Ben Shemen Youth Village c.1920s-30s. Courtesy of Wiki Commons
I am currently reading My Promised Land: The Triumph and Tragedy of Israel, by Ari Shavit. It’s a rich, well-written book describing the Zionist movement and eventual formation of the state of Israel. Shavit is the grandson of one of the first British Jews to resettle in Palestine in the late 19th century. He and his family were front and center for most of Israel’s modern history, so his book is personal and complex. He can see both the necessity for Jews to carve out a place for themselves in a world that tried (almost succesfully) to eliminate them. But he also acknowledges the tragic history of Jewish/Arab violence that resulted from Jewish colonization of the land.
The book does not make for good bedtime reading. I often resist picking it up, because it’s tough to get the unsettling stories out of my head. It’s taking me a long time to read; I often let it sit for a week or so before picking it up again.
Yesterday, I started back into it and read a surprising story about Dr. Siegfried Lehmann, a German Jewish doctor who founded the Ben Shemen Youth Village in Palestine in 1927. Dr. Lehmann had previously founded orphanages in Berlin and Lithuania, but in 1925 he realized that growing anti-Semitism in Germany and eastern Europe would make it impossible for these efforts to continue. He came to believe that Palestine was the only place where he could conceivably create a safe haven for Jewish orphans, a place where they could grow up as hopeful contributors to their community.
Dr. Lehmann also believed that the only way Zionist efforts would truly succeed in Palestine was if Jews could live peacefully with their Arab neighbors. He wanted his youth village to be a blessing to the communities around it and a model of cooperation for the rest of the world to witness. This is how Ari Shavit describes Ben Shemen in My Promised Land.
Dr. Lehmann believed that Zionism would prevail only if it was integrated into the Middle East. In July 1927, the young doctor rushed to the traumatized Arab city of Lydda to attend to the survivors of a devastating earthquake that demolished much of the old town and killed scores of its residents. In the 1930s, because of the profound impact his work had had on the community during the disaster, Lehmann made friends among Lydda’s gentry and among the dignitaries of the neighboring Arab villages. […] He saw to it that the villagers walking to and from Lydda in the scorching summer heat would enjoy cold water and refreshing shade at a specially designed welcome fountain that he built for them at the gate of the Zionist youth village. Lehmann instructed the youth village clinic to give medical assistance to Palestinians seeking it. He insisted that the students of Ben Shemen be taught to respect their neighbors and their neighbors’ culture. Almost every weekend the youth of Ben Shemen went on trips to the villages. (p.103-4)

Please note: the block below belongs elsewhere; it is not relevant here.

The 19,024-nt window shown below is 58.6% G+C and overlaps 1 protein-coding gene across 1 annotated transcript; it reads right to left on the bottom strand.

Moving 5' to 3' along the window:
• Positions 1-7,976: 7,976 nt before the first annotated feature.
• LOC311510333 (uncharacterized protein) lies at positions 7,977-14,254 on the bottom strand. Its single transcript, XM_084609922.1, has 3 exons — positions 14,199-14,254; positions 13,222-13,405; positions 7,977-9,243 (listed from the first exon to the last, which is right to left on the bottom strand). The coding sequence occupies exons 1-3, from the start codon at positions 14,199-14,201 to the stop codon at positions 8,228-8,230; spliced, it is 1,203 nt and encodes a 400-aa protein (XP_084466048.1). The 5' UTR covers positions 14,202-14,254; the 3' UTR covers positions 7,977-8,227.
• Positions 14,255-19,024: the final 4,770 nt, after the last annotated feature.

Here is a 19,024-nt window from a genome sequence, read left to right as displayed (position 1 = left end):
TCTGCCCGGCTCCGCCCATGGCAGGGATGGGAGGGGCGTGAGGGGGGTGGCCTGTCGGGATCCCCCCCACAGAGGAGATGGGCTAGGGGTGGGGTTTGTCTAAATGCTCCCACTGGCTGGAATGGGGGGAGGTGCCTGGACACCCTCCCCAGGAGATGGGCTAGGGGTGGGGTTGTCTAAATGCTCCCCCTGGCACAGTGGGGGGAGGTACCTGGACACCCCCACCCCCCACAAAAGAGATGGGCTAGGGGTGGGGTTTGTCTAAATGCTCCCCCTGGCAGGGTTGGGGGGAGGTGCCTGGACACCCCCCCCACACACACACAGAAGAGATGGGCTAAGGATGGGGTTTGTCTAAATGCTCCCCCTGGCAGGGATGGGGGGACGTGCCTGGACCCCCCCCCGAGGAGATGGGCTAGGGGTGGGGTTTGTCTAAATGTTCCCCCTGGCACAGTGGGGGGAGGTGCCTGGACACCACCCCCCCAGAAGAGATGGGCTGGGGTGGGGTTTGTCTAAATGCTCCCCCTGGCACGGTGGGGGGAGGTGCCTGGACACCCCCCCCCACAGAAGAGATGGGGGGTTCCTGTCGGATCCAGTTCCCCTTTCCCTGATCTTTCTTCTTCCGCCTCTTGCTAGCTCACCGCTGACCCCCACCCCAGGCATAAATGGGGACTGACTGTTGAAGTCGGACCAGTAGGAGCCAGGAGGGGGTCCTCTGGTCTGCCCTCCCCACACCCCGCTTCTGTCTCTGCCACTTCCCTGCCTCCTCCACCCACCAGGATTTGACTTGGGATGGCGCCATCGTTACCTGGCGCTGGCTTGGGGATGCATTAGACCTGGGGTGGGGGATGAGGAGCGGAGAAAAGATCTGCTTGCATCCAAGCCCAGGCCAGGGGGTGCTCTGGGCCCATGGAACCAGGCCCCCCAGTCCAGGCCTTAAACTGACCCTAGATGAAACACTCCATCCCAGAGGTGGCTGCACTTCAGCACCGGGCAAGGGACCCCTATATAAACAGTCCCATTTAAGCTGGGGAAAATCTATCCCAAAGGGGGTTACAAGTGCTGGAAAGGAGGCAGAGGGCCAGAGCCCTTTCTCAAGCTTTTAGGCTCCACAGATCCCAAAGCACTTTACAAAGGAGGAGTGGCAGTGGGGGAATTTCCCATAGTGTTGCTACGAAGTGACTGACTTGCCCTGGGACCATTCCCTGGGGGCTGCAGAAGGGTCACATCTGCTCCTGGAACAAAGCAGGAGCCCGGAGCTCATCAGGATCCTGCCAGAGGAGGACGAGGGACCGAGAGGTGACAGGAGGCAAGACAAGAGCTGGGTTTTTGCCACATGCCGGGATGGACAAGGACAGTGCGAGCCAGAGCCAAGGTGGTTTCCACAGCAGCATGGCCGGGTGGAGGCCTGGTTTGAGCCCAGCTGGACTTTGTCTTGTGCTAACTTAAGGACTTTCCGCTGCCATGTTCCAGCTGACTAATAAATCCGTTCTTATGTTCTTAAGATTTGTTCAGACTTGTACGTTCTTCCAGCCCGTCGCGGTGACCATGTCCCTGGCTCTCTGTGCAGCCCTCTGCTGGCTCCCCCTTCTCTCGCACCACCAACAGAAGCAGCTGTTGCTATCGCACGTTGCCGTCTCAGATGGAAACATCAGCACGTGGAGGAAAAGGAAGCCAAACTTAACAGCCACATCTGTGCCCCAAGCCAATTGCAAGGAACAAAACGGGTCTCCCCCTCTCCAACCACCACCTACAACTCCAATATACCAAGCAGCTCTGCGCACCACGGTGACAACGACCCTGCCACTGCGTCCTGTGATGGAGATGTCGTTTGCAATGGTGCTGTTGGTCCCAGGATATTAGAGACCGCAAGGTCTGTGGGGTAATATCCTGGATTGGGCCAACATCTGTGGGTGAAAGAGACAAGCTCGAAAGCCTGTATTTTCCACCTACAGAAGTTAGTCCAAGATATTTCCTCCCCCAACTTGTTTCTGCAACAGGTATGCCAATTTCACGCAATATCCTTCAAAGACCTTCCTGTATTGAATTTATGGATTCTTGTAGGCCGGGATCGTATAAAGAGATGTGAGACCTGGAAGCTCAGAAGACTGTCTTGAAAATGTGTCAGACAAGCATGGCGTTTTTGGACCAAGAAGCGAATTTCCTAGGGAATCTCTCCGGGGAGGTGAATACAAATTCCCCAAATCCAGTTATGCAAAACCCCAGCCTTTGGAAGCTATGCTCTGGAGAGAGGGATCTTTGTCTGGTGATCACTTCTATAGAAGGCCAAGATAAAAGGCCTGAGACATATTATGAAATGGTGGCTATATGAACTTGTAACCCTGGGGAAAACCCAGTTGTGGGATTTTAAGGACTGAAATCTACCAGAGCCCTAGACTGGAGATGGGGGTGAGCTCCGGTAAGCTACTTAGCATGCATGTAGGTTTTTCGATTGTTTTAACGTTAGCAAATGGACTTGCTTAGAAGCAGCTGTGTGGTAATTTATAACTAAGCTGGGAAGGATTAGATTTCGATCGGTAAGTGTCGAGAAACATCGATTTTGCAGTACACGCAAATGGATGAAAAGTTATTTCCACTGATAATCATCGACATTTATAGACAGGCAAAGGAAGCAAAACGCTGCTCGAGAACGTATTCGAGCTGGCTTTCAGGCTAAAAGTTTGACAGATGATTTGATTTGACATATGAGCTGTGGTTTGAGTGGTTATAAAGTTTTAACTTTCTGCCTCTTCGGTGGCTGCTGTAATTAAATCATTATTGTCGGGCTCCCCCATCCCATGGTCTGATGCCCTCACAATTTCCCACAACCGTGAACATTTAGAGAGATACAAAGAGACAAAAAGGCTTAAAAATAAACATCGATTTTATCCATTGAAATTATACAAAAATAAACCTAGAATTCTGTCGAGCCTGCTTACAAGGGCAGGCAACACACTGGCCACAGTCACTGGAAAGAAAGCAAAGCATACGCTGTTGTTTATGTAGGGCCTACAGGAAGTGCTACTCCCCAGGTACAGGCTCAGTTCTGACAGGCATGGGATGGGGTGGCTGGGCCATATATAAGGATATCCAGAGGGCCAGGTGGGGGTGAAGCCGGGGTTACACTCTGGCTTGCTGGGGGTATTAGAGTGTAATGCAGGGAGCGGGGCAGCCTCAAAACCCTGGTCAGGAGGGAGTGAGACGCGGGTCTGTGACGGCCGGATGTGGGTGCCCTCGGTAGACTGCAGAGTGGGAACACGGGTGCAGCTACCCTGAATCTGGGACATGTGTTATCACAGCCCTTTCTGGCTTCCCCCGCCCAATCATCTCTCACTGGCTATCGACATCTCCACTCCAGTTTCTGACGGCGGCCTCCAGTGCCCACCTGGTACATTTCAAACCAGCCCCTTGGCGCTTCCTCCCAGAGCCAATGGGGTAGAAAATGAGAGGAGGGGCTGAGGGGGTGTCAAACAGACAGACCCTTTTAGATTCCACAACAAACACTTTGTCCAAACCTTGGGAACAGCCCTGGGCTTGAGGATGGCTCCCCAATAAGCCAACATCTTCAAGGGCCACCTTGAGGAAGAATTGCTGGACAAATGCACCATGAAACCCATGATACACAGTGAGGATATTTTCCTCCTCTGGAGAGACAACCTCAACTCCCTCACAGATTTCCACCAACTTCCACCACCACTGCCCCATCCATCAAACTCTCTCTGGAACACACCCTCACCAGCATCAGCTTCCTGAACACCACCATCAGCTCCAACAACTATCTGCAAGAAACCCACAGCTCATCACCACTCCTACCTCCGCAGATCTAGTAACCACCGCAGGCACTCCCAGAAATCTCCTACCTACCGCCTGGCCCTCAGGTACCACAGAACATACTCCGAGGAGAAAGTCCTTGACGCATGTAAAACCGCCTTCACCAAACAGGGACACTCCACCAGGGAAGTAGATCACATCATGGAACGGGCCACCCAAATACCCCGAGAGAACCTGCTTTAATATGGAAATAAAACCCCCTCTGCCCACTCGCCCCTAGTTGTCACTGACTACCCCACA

For twenty years, such was the harmonious relationship between the Ben Shemen Youth Village and its surrounding Arab neighbors. It was a place of peace, redemption, and hope for Jewish children who had survived some of the world’s most horrific acts.
For me, as a Christian trying to understand the Kingdom of God that Jesus announced two thousand years ago, it’s hard to find a better model than the Ben Shemen that Shavit describes in his book. (The closest place I’ve seen in my life is Jubilee Partners community in Comer, GA.)
Sadly, many Zionists were not in tune with Dr. Lehmann’s vision of peaceful cooperation. By the 1940s, violent acts of terror and revenge had already been committed by both Jews and Arabs throughout much of Palestine. In 1947, a civil war erupted. In 1948, the British, who officially controlled Palestine at the time, left, and the nation state of Israel was formed. In response, neighboring Arab nations launched a full-scale war against Israel.
Even during all this, the valley of Lydda where Ben Shemen was located was a zone of restricted combat. The Arab leaders of Lydda had no desire to attack the youth village, even after many of the youth had been evacuated and the Israeli military moved in.
Ultimately, Jewish national forces attacked and conquered the villages surrounding Ben Shemen, and tens of thousands of these villagers were forced to leave the region. The era of peaceful coexistence between Jew and Arab in the valley of Lydda was over.
It’s a sad and all-too-familiar story. The Kingdom of God is fleeting. It takes so much work and so much faith to establish in this world, and so little time to tear apart.
Still, I do believe that the Kingdom of God is also resilient. It continues to return to our world in one form or another, where people choose peace over violence, generosity instead of scarcity-minded protectiveness, forgiveness and blessing over vengeance and hatred.
While we struggle to make it live, we can also never stamp it out entirely. It is like the mustard weed that Jesus describes. No matter how much we try to get rid of it, somewhere that tiny seed will catch and grow and flourish, at least for long enough to give people hope.Like this? Click to subscribe!